The newly introduced uniform variable syntax addresses these inconsistencies as per the following example:

/*** expression syntax ***/
$$foo['bar']['baz']

// PHP 5.x meaning
${$foo['bar']['baz']}

// PHP 7.x meaning
($$foo)['bar']['baz']

/*** expression syntax ***/
$foo->$bar['baz']

// PHP 5.x meaning
$foo->{$bar['baz']}

// PHP 7.x meaning
($foo->$bar)['baz']

/*** expression syntax ***/
$foo->$bar['baz']()

// PHP 5.x meaning
$foo->{$bar['baz']}()

// PHP 7.x meaning
($foo->$bar)['baz']()

/*** expression syntax ***/
Foo::$bar['baz']()

// PHP 5.x meaning
Foo::{$bar['baz']}()

// PHP 7.x meaning
(Foo::$bar)['baz']()

Other than addressing the preceding inconsistencies, several new syntax combinations have been added that make the following expressions now valid:

$foo()['bar']();
[$obj1, $obj2][0]->prop;
getStr(){0}
$foo['bar']::$baz;
$foo::$bar::$baz;
$foo->bar()::baz()
// Assuming extension that implements actual toLower behavior
"PHP"->toLower();
[$obj, 'method']();
'Foo'::$bar;

There are quite a few different syntaxes here. While some of this might seem overwhelming and hard to find use for, it opens a door for new ways of thinking and code use.

 

Throwables


The exceptions in PHP are not a new concept. They have been around ever since PHP 5 was released. However, they did not encompass all of PHP's error handling because errors were not considered to be exceptions. PHP, at the time, had two-error handling systems. This made it tricky to deal with, as traditional errors were not catchable via the try...catch blocks exceptions. Certain tricks were possible, where one could have used the set_error_handler() function in order to set a user-defined error handler function, basically listening for errors and turning them into exceptions.

Let's look at the following example:

<?php

class Mailer
{
    private $transport;

    public function __construct(Transport $transport)
    {
        $this->transport = $transport;
    }
}

$transport = new stdClass();

try {
    $mailer = new Mailer($transport);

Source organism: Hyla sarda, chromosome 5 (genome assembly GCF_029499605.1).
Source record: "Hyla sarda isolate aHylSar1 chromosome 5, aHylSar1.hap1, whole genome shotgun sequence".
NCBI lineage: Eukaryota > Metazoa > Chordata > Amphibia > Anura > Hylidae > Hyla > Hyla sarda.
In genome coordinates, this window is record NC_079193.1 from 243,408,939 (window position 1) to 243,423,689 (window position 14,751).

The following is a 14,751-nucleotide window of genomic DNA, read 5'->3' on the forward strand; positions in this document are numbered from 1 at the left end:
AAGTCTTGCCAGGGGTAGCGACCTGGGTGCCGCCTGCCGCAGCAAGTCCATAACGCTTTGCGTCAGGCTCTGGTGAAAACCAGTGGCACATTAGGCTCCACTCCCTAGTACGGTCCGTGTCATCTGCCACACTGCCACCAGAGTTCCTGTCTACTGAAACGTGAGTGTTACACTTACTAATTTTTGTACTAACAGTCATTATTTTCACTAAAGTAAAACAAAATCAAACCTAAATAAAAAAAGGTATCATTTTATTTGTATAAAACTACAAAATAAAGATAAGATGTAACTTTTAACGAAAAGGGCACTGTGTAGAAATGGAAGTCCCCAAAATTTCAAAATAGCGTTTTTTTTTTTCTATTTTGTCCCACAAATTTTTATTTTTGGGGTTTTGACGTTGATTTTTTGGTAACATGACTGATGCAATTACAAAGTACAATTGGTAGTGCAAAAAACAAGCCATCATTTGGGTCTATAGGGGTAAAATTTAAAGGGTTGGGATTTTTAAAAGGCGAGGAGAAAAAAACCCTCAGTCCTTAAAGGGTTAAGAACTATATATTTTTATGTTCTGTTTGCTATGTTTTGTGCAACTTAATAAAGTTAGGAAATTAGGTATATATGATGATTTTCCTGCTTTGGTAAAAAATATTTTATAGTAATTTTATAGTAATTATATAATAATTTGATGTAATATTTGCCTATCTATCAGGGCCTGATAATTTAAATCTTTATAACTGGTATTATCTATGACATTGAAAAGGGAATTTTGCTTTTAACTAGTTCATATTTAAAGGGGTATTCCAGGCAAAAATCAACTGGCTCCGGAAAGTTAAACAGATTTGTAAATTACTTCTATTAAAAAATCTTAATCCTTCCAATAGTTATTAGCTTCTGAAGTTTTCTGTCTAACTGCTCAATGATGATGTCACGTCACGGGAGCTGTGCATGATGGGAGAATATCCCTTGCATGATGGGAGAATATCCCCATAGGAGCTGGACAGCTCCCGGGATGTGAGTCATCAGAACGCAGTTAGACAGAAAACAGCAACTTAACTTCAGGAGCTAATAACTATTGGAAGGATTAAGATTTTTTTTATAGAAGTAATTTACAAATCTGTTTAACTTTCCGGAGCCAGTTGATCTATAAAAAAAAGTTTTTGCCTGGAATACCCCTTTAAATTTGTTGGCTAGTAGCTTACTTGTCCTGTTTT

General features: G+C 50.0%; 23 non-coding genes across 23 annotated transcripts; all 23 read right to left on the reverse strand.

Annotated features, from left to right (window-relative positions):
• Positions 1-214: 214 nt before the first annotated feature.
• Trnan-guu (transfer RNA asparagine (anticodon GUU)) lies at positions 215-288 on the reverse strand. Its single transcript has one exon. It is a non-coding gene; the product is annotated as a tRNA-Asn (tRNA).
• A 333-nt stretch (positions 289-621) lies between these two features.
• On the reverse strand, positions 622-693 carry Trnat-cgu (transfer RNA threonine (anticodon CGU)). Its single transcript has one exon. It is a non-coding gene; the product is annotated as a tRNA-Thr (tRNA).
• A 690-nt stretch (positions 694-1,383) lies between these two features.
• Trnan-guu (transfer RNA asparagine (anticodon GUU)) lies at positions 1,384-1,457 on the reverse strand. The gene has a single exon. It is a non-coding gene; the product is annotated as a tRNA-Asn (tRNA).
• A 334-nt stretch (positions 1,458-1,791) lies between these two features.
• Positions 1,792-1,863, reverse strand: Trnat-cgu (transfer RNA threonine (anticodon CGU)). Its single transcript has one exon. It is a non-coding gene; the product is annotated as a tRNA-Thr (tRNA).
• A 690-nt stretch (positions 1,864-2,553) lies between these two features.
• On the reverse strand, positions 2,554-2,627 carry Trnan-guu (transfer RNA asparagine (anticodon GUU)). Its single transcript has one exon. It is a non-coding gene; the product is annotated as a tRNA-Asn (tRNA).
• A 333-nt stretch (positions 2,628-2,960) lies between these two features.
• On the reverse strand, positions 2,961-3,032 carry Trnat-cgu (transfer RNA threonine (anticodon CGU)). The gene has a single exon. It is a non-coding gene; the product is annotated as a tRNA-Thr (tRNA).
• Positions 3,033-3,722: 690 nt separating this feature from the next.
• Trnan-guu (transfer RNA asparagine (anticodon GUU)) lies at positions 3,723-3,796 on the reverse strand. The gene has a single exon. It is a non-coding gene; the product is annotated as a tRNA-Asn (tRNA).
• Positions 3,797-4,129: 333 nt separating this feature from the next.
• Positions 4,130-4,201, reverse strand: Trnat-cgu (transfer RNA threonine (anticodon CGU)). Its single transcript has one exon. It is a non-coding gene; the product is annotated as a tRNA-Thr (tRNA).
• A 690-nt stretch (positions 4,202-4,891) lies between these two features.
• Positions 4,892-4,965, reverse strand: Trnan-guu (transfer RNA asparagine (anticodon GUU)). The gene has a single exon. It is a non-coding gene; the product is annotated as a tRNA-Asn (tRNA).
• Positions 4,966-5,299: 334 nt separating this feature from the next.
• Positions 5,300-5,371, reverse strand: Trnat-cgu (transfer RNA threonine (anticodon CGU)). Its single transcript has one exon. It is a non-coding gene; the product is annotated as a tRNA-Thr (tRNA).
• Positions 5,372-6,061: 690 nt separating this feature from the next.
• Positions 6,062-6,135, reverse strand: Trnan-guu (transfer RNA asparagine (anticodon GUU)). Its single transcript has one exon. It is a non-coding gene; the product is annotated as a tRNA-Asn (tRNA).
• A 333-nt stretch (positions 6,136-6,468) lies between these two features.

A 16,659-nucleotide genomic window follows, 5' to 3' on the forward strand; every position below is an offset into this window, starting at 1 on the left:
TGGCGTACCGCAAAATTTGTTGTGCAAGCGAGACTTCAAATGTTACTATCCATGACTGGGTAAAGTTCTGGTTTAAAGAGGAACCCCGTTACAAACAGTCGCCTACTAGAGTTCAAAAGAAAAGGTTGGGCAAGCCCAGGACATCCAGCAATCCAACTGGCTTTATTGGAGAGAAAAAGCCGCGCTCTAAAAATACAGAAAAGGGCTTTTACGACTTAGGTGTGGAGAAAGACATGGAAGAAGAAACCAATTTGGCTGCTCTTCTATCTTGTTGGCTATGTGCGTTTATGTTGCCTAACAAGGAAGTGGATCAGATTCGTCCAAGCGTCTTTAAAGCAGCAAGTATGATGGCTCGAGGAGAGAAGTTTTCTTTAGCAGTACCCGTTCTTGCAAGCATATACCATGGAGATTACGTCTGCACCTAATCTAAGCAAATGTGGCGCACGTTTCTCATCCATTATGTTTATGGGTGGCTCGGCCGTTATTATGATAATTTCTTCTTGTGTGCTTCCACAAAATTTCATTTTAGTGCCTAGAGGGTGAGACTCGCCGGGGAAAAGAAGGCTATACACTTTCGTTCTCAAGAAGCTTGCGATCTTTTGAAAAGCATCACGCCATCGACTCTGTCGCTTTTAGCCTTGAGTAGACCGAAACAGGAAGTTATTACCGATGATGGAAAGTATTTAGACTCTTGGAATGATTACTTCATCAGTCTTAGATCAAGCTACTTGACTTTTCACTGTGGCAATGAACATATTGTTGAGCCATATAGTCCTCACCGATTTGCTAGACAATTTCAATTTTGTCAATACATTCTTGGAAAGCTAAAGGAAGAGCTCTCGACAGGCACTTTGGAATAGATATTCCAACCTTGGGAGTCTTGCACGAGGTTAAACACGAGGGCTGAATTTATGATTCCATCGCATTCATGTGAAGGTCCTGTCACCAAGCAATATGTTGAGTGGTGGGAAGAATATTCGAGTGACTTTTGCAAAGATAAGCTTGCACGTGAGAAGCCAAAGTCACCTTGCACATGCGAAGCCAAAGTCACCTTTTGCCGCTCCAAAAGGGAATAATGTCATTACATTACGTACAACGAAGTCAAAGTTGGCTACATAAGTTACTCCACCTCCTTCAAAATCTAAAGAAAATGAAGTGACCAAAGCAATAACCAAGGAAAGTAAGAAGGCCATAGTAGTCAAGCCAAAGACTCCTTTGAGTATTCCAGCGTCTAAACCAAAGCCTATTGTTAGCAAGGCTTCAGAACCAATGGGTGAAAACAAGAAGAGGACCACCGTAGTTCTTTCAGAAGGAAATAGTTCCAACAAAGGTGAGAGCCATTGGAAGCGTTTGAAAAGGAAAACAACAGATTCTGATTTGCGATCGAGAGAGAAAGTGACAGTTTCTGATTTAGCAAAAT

} catch (\Exception $e) {
    echo 'Caught!';
} finally {
    echo 'Cleanup!';
}

PHP 5 would not be able to catch this, and instead throws Catchable fatal error, as shown here:

Catchable fatal error: Argument 1 passed to Mailer::__construct() must be an instance of Transport, instance of stdClass given, called in /index.php on line 18 and defined in /index.php on line 6.

By adding the implementation of set_error_handler() before this code, as follows, we could turn that fatal error into an exception:

set_error_handler(function ($errno, $errstr) {
  throw new \Exception($errstr, $errno);
});

With the preceding code in place, the try...catch...finally blocks would now kick in as intended. However, there were error types that could not be caught with set_error_handler, such as E_ERROR, E_PARSE, E_CORE_ERROR, E_CORE_WARNING, E_COMPILE_ERROR, E_COMPILE_WARNING, and most of E_STRICT raised in the file where set_error_handler is called.

The PHP 7 release improved the overall error handling system by introducing the Throwable interface, and moving the errors and exceptions under its umbrella. It is now the base interface for any object that can be thrown via a throw statement. While we cannot extend it directly, we can extend the \Exception and \Error classes. While \Exception is the base class for all PHP and user exceptions, \Error is the base class for all internal PHP errors.

We could now easily rewrite our preceding try...catch...finally block into one of the following:

<?php

// Case 1
try {
    $mailer = new Mailer($transport);
} catch (\Throwable $e) {
    echo 'Caught!';
} finally {
    echo 'Cleanup!';
}

// Case 2
try {
    $mailer = new Mailer($transport);
} catch (\Error $e) {
    echo 'Caught!';
} finally {
    echo 'Cleanup!';
}

Notice the use of \Throwable in the first example catch block. Even though we cannot extend it, we can use it as a shorthand for catching both \Error and \Exception in a single catch statement.

Implementation of \Throwable brings a much needed alignment between errors and exceptions, making them easier to reason with.